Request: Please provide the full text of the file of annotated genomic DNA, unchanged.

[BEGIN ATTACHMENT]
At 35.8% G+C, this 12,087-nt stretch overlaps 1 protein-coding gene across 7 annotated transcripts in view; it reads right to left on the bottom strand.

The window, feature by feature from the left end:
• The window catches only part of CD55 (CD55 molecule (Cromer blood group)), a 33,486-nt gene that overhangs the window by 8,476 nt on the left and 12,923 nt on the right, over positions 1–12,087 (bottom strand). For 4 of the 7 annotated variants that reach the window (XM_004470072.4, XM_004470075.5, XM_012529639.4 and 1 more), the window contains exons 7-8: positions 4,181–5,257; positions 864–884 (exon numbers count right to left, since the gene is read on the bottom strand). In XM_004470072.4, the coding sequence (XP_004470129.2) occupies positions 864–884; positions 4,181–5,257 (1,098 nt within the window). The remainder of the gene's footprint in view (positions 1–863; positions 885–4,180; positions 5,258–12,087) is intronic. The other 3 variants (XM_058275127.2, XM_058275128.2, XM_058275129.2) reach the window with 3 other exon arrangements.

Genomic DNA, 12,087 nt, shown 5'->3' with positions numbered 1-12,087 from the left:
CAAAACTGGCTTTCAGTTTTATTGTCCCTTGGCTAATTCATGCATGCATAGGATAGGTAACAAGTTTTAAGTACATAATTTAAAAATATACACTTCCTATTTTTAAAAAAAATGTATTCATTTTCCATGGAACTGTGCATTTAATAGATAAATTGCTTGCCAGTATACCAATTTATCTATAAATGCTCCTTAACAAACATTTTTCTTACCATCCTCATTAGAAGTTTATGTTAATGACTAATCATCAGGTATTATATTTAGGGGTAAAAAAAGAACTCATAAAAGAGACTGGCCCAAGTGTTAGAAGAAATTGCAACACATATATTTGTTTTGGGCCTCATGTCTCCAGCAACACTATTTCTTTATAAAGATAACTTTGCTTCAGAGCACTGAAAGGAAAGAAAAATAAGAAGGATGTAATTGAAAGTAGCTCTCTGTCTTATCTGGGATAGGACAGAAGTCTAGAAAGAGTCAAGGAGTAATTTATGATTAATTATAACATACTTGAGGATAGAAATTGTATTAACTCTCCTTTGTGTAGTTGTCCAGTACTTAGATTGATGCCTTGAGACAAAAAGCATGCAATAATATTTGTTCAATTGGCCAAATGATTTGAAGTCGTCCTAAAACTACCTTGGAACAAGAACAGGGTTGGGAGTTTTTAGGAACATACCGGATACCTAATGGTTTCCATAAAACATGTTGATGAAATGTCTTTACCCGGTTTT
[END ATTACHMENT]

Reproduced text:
At 35.8% G+C, this 12,087-nt stretch overlaps 1 protein-coding gene across 7 annotated transcripts in view; it reads right to left on the bottom strand.

The window, feature by feature from the left end:
• The window catches only part of CD55 (CD55 molecule (Cromer blood group)), a 33,486-nt gene that overhangs the window by 8,476 nt on the left and 12,923 nt on the right, over positions 1–12,087 (bottom strand). For 4 of the 7 annotated variants that reach the window (XM_004470072.4, XM_004470075.5, XM_012529639.4 and 1 more), the window contains exons 7-8: positions 4,181–5,257; positions 864–884 (exon numbers count right to left, since the gene is read on the bottom strand). In XM_004470072.4, the coding sequence (XP_004470129.2) occupies positions 864–884; positions 4,181–5,257 (1,098 nt within the window). The remainder of the gene's footprint in view (positions 1–863; positions 885–4,180; positions 5,258–12,087) is intronic. The other 3 variants (XM_058275127.2, XM_058275128.2, XM_058275129.2) reach the window with 3 other exon arrangements.

Genomic DNA, 12,087 nt, shown 5'->3' with positions numbered 1-12,087 from the left:
CAAAACTGGCTTTCAGTTTTATTGTCCCTTGGCTAATTCATGCATGCATAGGATAGGTAACAAGTTTTAAGTACATAATTTAAAAATATACACTTCCTATTTTTAAAAAAAATGTATTCATTTTCCATGGAACTGTGCATTTAATAGATAAATTGCTTGCCAGTATACCAATTTATCTATAAATGCTCCTTAACAAACATTTTTCTTACCATCCTCATTAGAAGTTTATGTTAATGACTAATCATCAGGTATTATATTTAGGGGTAAAAAAAGAACTCATAAAAGAGACTGGCCCAAGTGTTAGAAGAAATTGCAACACATATATTTGTTTTGGGCCTCATGTCTCCAGCAACACTATTTCTTTATAAAGATAACTTTGCTTCAGAGCACTGAAAGGAAAGAAAAATAAGAAGGATGTAATTGAAAGTAGCTCTCTGTCTTATCTGGGATAGGACAGAAGTCTAGAAAGAGTCAAGGAGTAATTTATGATTAATTATAACATACTTGAGGATAGAAATTGTATTAACTCTCCTTTGTGTAGTTGTCCAGTACTTAGATTGATGCCTTGAGACAAAAAGCATGCAATAATATTTGTTCAATTGGCCAAATGATTTGAAGTCGTCCTAAAACTACCTTGGAACAAGAACAGGGTTGGGAGTTTTTAGGAACATACCGGATACCTAATGGTTTCCATAAAACATGTTGATGAAATGTCTTTACCCGGTTTT